Yet the left-wing crusade is to crush President Trump in painting him as a protagonist of racial discrimination.  This cannot be farther from the truth, as explained by those who know him best, such as former president of Manhattan Borough Andrew J. Stein.

In a piece he wrote in the Hill in 2019, "Donald Trump's No Racist, as Past Acts and Presidential Record Prove" (2019), Stein stated:

Donald Trump is no racist[.] ... When I was Manhattan Borough president and president of the New York City Council, I asked him numerous times to help black or Hispanic groups, and he always came through, many times without publicity.  When a hurricane ravished [sic] Puerto Rico in the mid 1980s, I asked many big companies to give various forms of assistance — but the problem was how to get all of this aid down to Puerto Rico.  I called Donald Trump, and he provided us with a 727 jet to take all of the donated material down to the island, and he didn't ask for any publicity for that generous act.

Stein added:

One day I met an African American woman on the street with her two adorable young kids.  She was homeless, and I gave her some money — and then asked Donald to get her into some low-income housing in Queens.  He came through, and did so without any fanfare.

He also pointed out that the president had pushed through criminal justice reform and has created empowerment zones that help economically distressed communities — and their poorer residents — through tax incentives and grants.  In short, he has done more for minorities in three years than President Obama did in eight, and he deserves credit instead of rebuke.

The "minority community" can in fact be the deciding factor in November, which is why the left is trying to convince minorities that they would be better off casting their ballots for the Democrats.  Not just liberals, but so-called conservatives have jumped on the anti-Trump bandwagon.  Senator Mitt Romney has said he will not support Trump's re-election bid; former secretary of state Colin Powell stated that he will vote for Joe Biden.  Some conservative online journals have gone so far as to already declare Biden the winner.  Well, not so fast!

As House representative Vernon Jones (D-Ga.) said: "Why has my party become so anti-Trump [that] they've become pro-nothing?  Why are they so actively rooting for America's failure?  Our unemployment rate is on the decline.  This is something to celebrate, not diminish.  Thank you @realDonaldTrump," wrote Vernon Jones, referring to President Trump's Twitter handle.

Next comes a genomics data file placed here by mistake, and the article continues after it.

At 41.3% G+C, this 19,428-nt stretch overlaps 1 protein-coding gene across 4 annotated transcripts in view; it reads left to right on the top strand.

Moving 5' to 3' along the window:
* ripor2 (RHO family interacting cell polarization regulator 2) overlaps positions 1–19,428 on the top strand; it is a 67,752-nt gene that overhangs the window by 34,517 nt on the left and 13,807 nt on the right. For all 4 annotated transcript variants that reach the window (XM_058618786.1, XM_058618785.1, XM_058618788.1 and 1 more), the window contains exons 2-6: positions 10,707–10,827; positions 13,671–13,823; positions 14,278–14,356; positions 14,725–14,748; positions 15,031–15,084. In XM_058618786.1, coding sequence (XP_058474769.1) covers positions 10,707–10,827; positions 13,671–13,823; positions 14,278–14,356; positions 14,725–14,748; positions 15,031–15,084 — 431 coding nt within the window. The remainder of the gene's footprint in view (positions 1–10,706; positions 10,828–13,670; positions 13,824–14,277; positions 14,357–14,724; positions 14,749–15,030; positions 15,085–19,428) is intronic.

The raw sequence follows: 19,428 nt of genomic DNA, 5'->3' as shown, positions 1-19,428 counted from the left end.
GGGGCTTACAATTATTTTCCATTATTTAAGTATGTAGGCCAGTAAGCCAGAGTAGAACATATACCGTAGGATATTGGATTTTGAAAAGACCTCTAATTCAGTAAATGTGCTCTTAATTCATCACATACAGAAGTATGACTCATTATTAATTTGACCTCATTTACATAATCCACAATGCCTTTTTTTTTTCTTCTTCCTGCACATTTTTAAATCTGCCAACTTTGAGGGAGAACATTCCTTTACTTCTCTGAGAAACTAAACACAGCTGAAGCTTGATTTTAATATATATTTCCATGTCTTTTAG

In April, the black American lawmaker tweeted: "I'm a Georgia state representative and lifelong Democrat.  But in this election, I'll be casting my vote for @realDonaldTrump.  I didn't leave the Democratic Party.  The Party left me."  And he is not the only one — there are numerous other former black Democrats who will be casting their ballots for Trump.

Perhaps Jones and so many other Americans of African descent were not shocked when Joe Biden questioned their "blackness" if they did not support him when he said last month: "If you don't vote for me, you ain't black!"  As an American of Italian and Latin descent, I find it repulsive that race is made an issue.  Our being good Americans does not depend on the color of our skin or our ethnic origins, but on the upholding and promotion of the freedoms our Founding Fathers provided.  And this is what is at stake.

President Ronald Reagan once said:

Freedom is never more than one generation away from extinction.  We didn't pass it to our children in the bloodstream.  It must be fought for, protected, and handed on for them to do the same, or one day we will spend our sunset years telling our children and our children's children what it was once like in the United States where men were free.

In the end, those who vote for Trump will not necessarily vote for him so as to not give their vote to Biden.  They will hopefully do so based on what he has done for the United States: the lowest unemployment rate (before the COVID-19 pandemic), being the first Western leader to halt flights from China to keep the coronavirus from entering the U.S., fighting against abortion, filling the federal courts with well-balanced conservative justices, taking on rogue regimes like Iran, not taking America to war as his predecessors have done, etc. 

Trump is not perfect because no one but God is perfect.  Nevertheless, notwithstanding any misgivings, as we all have as human beings, his reelection becomes more vital than his election victory in 2016.